On the Jerusalem side, there are proposals to connect Yitzhak Navon station with the Jerusalem Malha station through a continuation of the tunnel from Mevaseret Zion.

Modi'in branch[edit]

The Modi'in branch was fully opened on April 1, 2008, and includes two stations: Pa'atei Modi'in and Modi'in Center. The latter is underground, similar to the Jerusalem–Yitzhak Navon railway station, therefore making it possible to continue the line further into the city and beyond. In the past, various government panels have expressed the desire to continue this line, but is on hold pending agreement with the Palestinian Authority, as continuation of the rail line from the Modi'in branch northwards or eastwards will have to pass through the West Bank.

The initial configuration of the Modi'in branch only allows trains to and from the direction of the airport and Tel Aviv to reach Modi'in. As part of the later construction stages of the Jerusalem section of the railway, a spur is being built to enable trains to and from the direction of Jerusalem to reach Modi'in as well.

Difficulties and controversies[edit]

Financial difficulties[edit]

Due to the extremely high cost of the project, it faced financial difficulties from the start, despite being Israel Railways' flagship project. The initial cost was estimated at NIS 2.8 billion, although after a re-evaluation in 2008, it rose to about NIS 6 billion, and required NIS 2 billion more to be invested by the Israeli government.[18] This caused a significant delay in starting the tunneling stage of the project pending the evaluation by the Ministry of Transport, which eventually showed that, while the costs rose sharply, forecast demand rose sharply as well. The ministry further decided to indefinitely postpone implementing the plans for a future link from the railway to Modi'in (B2) east to Jerusalem.[19] On December 2, 2008, the Israeli cabinet instructed Israel Railways to continue with the project despite the higher estimate and the Ministry of Finance to allocate the additional NIS 3 billion coverage necessary to proceed with construction.[citation needed] By 2010, the cost had risen to NIS 6.9 billion.[9]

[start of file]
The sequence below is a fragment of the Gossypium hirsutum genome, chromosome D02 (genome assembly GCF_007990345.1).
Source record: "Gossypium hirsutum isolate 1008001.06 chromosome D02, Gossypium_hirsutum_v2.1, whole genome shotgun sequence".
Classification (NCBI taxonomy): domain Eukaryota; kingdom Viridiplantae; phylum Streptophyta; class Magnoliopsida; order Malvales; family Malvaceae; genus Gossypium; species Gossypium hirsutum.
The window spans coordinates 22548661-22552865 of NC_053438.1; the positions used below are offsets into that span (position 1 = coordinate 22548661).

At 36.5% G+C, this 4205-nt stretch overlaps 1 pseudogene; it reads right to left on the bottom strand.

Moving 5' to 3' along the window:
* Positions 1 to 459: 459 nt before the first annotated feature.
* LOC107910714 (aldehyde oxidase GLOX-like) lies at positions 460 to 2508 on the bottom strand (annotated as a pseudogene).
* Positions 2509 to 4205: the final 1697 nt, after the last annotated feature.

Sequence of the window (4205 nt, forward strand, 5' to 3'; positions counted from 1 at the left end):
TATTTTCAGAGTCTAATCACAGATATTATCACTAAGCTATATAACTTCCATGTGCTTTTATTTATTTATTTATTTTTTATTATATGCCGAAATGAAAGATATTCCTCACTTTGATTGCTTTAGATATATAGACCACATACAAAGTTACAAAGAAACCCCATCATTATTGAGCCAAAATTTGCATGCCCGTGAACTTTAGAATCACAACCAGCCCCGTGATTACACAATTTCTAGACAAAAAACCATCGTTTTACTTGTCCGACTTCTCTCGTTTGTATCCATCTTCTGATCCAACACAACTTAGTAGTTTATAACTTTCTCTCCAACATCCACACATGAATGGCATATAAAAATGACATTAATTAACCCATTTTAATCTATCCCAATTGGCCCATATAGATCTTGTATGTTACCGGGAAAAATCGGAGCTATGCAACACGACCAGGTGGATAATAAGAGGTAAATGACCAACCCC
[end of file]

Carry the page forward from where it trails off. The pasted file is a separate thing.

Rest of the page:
Shapir Engineering, which won the tender to build Section C between Sha'ar HaGai and Mevasseret Zion, was forced to delay the project by two years because Israel Railways issued the tender before the necessary permits were procured from the relevant government authorities. The issue was only resolved in summer 2009. Shapir suffered financial losses because of this, and sued Israel Railways for NIS 500 million, a sum that will be added to the project's overall cost if the courts side with Shapir.[9][needs update?]

Administrative disputes and tender controversies[edit]

Israel Railways published a tender for supervising the constructions of sections B and C, which stipulated that only companies with experience overseeing projects of NIS 1 billion or more could participate. This caused controversy because only the company Dana Engineering actually had such experience in Israel. The companies Eldad Spivak and A. Epstein joined into a holding company in order to compete in the tender, which they won.[9]

However, Israel Railways appointed Dan Ari, a former executive in Dana Engineering, as responsible for the entire project, and disputes between Spivak and Epstein and Ari led to the holding company's resignation from the project. They were replaced by Dana Engineering. In late 2010, the railways decided to create a new administration for the project, leaving Dan Ari out of the picture.[9]

Dirt dumpage and engineering problems[edit]

A notable stumbling block, still unresolved as of January 2008, is the issue of where to put the excess dirt dug up in the tunnels. Temporary mounds have been created, but this method, aside from hurting the environment, will be insufficient for the main tunnel (Tunnel 3).[20] Israel Railways has also come to odds with the engineering company, Ami Mtom, responsible for the project involving additional payments to be made due to changes made to the original design of the railway, which is likely to further delay progress.[21] Additional dirt will be dumped in a new landfill on a site next to the Sha'ar HaGai interchange between Tel Aviv and Jerusalem.[22]